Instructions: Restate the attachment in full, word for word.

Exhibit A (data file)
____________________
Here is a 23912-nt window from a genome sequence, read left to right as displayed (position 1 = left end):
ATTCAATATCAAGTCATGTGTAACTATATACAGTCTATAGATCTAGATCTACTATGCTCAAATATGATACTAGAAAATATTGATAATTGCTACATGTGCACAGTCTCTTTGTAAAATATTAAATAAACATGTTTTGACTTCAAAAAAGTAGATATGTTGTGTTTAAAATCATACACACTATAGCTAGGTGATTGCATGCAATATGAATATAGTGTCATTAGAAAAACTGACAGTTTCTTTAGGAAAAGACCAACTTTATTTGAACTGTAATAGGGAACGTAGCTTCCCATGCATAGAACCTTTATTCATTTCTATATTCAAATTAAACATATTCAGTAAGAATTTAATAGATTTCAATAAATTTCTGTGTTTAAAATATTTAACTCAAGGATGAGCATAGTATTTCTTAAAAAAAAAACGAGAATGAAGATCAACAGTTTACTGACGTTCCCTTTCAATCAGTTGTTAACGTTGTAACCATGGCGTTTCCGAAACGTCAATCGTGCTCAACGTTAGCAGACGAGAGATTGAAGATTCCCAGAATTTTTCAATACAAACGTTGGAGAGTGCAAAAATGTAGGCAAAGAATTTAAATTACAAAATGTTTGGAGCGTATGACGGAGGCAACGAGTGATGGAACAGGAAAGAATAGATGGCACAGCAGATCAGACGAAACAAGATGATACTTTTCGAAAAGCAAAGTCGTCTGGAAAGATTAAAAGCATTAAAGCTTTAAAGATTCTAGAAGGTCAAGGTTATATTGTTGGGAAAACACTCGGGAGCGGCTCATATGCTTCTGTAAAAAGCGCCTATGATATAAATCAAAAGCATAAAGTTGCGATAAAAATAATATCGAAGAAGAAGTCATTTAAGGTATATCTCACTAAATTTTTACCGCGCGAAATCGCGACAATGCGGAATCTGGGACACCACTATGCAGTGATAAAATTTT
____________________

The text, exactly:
Here is a 23912-nt window from a genome sequence, read left to right as displayed (position 1 = left end):
ATTCAATATCAAGTCATGTGTAACTATATACAGTCTATAGATCTAGATCTACTATGCTCAAATATGATACTAGAAAATATTGATAATTGCTACATGTGCACAGTCTCTTTGTAAAATATTAAATAAACATGTTTTGACTTCAAAAAAGTAGATATGTTGTGTTTAAAATCATACACACTATAGCTAGGTGATTGCATGCAATATGAATATAGTGTCATTAGAAAAACTGACAGTTTCTTTAGGAAAAGACCAACTTTATTTGAACTGTAATAGGGAACGTAGCTTCCCATGCATAGAACCTTTATTCATTTCTATATTCAAATTAAACATATTCAGTAAGAATTTAATAGATTTCAATAAATTTCTGTGTTTAAAATATTTAACTCAAGGATGAGCATAGTATTTCTTAAAAAAAAAACGAGAATGAAGATCAACAGTTTACTGACGTTCCCTTTCAATCAGTTGTTAACGTTGTAACCATGGCGTTTCCGAAACGTCAATCGTGCTCAACGTTAGCAGACGAGAGATTGAAGATTCCCAGAATTTTTCAATACAAACGTTGGAGAGTGCAAAAATGTAGGCAAAGAATTTAAATTACAAAATGTTTGGAGCGTATGACGGAGGCAACGAGTGATGGAACAGGAAAGAATAGATGGCACAGCAGATCAGACGAAACAAGATGATACTTTTCGAAAAGCAAAGTCGTCTGGAAAGATTAAAAGCATTAAAGCTTTAAAGATTCTAGAAGGTCAAGGTTATATTGTTGGGAAAACACTCGGGAGCGGCTCATATGCTTCTGTAAAAAGCGCCTATGATATAAATCAAAAGCATAAAGTTGCGATAAAAATAATATCGAAGAAGAAGTCATTTAAGGTATATCTCACTAAATTTTTACCGCGCGAAATCGCGACAATGCGGAATCTGGGACACCACTATGCAGTGATAAAATTTT